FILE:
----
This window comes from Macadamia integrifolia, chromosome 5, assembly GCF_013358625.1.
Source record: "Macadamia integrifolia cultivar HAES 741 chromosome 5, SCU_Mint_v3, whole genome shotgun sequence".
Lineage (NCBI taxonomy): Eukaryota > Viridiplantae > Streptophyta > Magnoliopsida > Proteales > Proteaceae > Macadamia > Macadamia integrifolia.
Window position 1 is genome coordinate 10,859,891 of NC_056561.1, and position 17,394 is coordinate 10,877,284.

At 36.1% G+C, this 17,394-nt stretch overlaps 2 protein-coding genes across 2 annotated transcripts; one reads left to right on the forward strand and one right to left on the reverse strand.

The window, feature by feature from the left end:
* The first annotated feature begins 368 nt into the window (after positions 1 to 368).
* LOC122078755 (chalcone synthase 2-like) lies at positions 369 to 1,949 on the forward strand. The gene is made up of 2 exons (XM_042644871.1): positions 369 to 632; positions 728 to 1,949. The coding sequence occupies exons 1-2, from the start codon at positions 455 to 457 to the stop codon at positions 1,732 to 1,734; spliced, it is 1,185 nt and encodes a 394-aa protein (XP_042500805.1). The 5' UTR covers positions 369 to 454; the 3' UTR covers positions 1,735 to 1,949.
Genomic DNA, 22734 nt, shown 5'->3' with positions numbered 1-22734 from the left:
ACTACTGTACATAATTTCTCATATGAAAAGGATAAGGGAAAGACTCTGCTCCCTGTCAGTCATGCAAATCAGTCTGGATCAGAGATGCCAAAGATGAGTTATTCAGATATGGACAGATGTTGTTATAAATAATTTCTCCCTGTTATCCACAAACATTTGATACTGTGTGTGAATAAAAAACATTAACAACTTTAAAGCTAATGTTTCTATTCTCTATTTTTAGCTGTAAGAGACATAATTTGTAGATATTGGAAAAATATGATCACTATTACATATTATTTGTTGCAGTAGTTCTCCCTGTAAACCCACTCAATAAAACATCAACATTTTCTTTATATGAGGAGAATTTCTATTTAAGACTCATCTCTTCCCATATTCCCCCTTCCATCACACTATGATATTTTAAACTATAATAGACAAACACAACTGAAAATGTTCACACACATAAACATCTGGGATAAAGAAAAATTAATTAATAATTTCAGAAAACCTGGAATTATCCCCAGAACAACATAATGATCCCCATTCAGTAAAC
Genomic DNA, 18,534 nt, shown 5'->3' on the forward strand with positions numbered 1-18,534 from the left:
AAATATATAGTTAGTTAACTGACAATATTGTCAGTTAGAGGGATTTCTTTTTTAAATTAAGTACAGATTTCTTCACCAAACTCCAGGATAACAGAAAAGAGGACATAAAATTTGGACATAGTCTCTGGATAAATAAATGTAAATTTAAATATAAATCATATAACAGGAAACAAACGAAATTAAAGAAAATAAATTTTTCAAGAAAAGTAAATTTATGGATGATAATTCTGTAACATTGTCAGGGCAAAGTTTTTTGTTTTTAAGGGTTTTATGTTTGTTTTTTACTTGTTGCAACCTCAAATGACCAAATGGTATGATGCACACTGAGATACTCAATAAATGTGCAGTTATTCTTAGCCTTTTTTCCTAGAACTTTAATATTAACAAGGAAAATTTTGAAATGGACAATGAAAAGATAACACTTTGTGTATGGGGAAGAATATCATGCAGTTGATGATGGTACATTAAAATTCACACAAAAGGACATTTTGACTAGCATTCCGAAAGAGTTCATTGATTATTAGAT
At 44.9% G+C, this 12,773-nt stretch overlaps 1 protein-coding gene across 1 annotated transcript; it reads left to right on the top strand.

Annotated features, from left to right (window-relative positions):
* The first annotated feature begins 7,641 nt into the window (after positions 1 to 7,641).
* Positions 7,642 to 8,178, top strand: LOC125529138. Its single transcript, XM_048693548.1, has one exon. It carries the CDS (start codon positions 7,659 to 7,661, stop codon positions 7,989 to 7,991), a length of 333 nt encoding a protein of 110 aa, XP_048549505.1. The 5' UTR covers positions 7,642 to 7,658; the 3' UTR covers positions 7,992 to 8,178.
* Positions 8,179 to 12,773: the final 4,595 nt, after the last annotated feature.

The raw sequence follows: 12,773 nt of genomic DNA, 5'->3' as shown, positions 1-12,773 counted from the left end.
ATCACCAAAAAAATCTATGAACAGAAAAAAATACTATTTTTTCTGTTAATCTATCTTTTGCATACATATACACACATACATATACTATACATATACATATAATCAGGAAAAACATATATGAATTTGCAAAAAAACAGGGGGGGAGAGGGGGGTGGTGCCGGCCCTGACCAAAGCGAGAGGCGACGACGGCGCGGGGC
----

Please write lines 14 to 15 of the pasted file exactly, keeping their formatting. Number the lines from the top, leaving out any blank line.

Annotated features, from left to right (window-relative positions):
* The first annotated feature begins 7,641 nt into the window (after positions 1 to 7,641).